407 F2d 518 Calaway v. Admiral Credit Corporation G Calaway

407 F.2d 518

Stephen G. CALAWAY, as Trustee in Bankruptcy of Pete Knight
Television & Appliance, Inc., Bankrupt, Appellant,
Stephen G. CALAWAY, as Trustee in Bankruptcy of Pete Knight
Television& Appliance, Inc., Bankrupt, Appellant,
REDISCO, INC., Appellee.

Nos. 12466, 12467.

United States Court of Appeals Fourth Circuit.

Argued Dec. 6, 1968.
Decided March 3, 1969.

W. P. Sandridge, Jr., Winston-Salem, N.C. (Womble, Caryle, Sandridge & Rice, Winston-Salem, N.C., on the brief), for appellant.

James B. Rivenbark, Greensboro, N.C. (Egerton, Alspaugh & Rivenbark, Greensboro, N.C., on the brief), for appellees.

Before HAYNSWORTH, Chief Judge, BOREMAN and BUTZNER, Circuit Judges.

BUTZNER, Circuit Judge:

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On June 10, 1966, Admiral Credit Corporation and Redisco, Inc., repossessed merchandise delivered to Pete Knight Television & Appliance, Inc., under trust receipts.1 Three days later Knight filed a petition in bankruptcy. The trustee in bankruptcy brought these actions to set aside the repossessions as voidable preferences within the meaning of 60 of the Bankruptcy Act (11 U.S.C. 96 (1968)). The district judge entered final judgment for Admiral and Redisco on the ground that they had valid liens superior to any claim of the trustee in bankruptcy. We affirm.



Whether Admiral's repossession was a preference depends upon the validity of a statement of trust receipt financing recorded in the county clerk's office on March 1, 1966. The statement is attacked on two grounds: first, it lacks Admiral's signature; and second, it was filed within four months of bankruptcy.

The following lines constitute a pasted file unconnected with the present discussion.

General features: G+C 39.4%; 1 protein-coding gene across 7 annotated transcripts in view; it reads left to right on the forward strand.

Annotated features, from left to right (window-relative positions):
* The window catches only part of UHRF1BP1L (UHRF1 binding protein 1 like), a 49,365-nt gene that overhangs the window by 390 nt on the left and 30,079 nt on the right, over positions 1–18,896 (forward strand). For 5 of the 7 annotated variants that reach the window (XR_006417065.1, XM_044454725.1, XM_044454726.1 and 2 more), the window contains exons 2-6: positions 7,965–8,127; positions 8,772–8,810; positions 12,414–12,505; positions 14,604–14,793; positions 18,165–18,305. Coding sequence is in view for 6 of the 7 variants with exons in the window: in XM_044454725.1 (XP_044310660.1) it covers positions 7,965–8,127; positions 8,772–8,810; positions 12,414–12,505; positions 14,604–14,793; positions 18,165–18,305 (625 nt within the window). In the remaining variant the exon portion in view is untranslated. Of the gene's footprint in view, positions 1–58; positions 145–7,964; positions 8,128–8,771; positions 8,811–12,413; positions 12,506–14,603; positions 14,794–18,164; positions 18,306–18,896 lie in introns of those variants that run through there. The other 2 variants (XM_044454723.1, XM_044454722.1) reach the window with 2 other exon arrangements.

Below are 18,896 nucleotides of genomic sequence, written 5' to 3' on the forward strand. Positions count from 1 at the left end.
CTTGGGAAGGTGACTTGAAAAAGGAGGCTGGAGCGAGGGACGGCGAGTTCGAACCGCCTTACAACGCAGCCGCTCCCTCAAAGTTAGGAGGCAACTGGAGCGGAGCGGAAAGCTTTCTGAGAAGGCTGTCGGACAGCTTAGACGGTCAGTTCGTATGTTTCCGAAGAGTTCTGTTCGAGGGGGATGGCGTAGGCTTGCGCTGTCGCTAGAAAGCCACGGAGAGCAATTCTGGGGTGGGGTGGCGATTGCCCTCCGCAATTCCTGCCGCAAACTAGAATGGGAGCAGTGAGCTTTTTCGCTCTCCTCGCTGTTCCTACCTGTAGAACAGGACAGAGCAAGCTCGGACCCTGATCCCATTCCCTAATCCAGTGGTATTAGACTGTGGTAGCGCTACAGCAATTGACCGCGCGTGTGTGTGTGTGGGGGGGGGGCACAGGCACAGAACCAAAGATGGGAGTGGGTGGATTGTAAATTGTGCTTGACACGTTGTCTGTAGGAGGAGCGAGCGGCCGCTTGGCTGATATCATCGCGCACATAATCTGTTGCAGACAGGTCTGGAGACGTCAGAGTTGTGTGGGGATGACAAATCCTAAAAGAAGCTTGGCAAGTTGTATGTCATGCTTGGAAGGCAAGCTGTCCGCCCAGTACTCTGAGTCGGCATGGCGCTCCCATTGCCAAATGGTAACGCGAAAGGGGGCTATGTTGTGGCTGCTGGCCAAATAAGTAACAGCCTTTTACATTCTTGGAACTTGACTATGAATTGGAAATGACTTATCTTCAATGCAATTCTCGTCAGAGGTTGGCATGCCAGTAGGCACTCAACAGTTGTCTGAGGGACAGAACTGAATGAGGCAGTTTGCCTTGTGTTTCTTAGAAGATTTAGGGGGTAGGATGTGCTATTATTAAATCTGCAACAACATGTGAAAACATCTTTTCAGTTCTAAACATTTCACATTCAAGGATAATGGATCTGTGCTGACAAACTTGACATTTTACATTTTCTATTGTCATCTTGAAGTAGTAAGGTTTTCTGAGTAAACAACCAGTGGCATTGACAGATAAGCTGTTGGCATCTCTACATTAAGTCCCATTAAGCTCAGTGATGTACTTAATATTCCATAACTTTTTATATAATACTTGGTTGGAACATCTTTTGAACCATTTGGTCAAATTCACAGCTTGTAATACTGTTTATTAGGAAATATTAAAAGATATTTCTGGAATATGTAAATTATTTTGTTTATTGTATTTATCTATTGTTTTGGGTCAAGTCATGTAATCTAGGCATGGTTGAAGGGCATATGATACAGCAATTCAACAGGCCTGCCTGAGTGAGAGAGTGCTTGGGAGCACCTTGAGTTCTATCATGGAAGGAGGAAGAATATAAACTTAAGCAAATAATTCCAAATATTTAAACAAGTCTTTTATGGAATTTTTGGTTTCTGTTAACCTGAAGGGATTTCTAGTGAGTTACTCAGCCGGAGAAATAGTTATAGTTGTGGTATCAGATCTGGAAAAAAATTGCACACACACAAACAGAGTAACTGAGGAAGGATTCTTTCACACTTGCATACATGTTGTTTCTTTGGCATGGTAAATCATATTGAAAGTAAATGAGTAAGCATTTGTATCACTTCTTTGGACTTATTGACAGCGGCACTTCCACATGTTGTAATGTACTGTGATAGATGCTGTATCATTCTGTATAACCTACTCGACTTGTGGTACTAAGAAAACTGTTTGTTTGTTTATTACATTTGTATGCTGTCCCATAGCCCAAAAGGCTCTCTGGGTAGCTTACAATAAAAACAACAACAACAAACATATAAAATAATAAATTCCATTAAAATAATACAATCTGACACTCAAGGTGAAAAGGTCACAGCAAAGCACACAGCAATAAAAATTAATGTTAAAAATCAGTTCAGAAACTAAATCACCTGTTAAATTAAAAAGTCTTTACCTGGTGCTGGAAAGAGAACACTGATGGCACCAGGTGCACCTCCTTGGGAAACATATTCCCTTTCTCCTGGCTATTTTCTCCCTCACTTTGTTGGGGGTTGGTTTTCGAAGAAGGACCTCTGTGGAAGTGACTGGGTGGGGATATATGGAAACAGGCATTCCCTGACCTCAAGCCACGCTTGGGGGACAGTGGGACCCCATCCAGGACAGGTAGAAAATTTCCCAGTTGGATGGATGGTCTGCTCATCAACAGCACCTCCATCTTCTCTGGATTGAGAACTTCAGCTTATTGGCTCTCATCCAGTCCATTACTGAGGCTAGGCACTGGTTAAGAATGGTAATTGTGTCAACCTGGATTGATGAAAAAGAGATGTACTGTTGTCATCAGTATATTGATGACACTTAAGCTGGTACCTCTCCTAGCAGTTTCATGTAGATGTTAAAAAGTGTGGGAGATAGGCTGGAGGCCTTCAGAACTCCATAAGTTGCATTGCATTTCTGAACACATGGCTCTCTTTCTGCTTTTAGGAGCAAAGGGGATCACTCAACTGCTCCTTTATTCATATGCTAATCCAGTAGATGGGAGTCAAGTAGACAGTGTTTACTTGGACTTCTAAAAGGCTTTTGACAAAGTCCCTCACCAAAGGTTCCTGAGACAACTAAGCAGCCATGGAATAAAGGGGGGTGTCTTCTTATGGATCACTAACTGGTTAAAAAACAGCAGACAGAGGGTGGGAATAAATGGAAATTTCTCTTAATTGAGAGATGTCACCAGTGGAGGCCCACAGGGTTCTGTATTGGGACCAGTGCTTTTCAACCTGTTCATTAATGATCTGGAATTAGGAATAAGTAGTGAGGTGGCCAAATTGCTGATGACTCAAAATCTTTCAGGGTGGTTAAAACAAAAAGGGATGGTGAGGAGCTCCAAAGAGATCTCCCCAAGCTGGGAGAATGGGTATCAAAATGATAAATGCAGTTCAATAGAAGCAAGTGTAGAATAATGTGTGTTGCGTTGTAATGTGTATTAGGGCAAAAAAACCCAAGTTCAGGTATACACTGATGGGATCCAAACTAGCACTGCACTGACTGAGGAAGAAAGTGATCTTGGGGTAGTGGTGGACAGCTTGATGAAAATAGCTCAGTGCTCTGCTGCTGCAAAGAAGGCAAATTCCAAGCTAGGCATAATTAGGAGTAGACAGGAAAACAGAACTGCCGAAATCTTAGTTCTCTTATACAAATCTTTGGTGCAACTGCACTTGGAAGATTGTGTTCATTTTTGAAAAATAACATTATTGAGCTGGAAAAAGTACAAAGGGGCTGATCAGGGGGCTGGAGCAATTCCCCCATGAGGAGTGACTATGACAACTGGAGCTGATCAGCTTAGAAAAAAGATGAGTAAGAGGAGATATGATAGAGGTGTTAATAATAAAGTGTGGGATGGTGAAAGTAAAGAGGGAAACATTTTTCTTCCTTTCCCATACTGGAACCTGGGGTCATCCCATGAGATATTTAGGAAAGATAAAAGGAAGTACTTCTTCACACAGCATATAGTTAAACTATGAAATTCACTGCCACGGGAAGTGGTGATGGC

The Uniform Trust Receipts Act (N.C.Gen.Stat. 45-58) requires the statement to be signed by both parties to the transaction. At the foot of the document the following appears in type: 'ADMIRAL CREDIT CORPORATION By: --------------- Title: Attorney in fact.' In determining whether this legend constitutes a signature we must apply North Carolina's rule that documents may be validly recorded if, despite formal defects, careful and prudent examiners of the record are put on reasonable inquiry. Mickel-Hopkins, Inc. v. Frassinetti, 278 F.2d 301 (4th Cir. 1960). Consideration must be given to the nature of the defect, its impact upon others, and the intention of both Knight and Admiral.


A number of reasons support the validity of the statement. The statute does not prescribe any particular form of signature. Admiral's identity was not cloaked. Indeed, even the most casual examiner of the record would learn of Admiral's participation. No third person was misled or harmed by the failure of the attorney in fact to sign. Knight intended the statement to be valid. It properly signed, acknowledged,2 and delivered the paper to Admiral for recording, and it received merchandise for which it gave trust receipts. Admiral evidenced its intention to adopt the printed signature by submitting the document for recordation and relying on the statement in financing Knight. In the absence of North Carolina authority requiring us to disregard these practical and equitable factors, we decline to hold the statement invalid. The same result was reached in Haas v. Rendleman,62 F.2d 701 (4th Cir.), cert. denied, 289 U.S. 750, 53 S.Ct. 695, 77 L.Ed. 1495 (1933), where a corporate deed of trust, lacking the corporate seal required for a valid conveyance under North Carolina law, was held to be superior to the claim of a trustee in bankruptcy. And in Benedict v. Lebowitz, 346 F.2d 120 (2d Cir. 1965), a typed name in the body of a financing statement satisfied the Uniform Commercial Code's requirement that the statement be signed.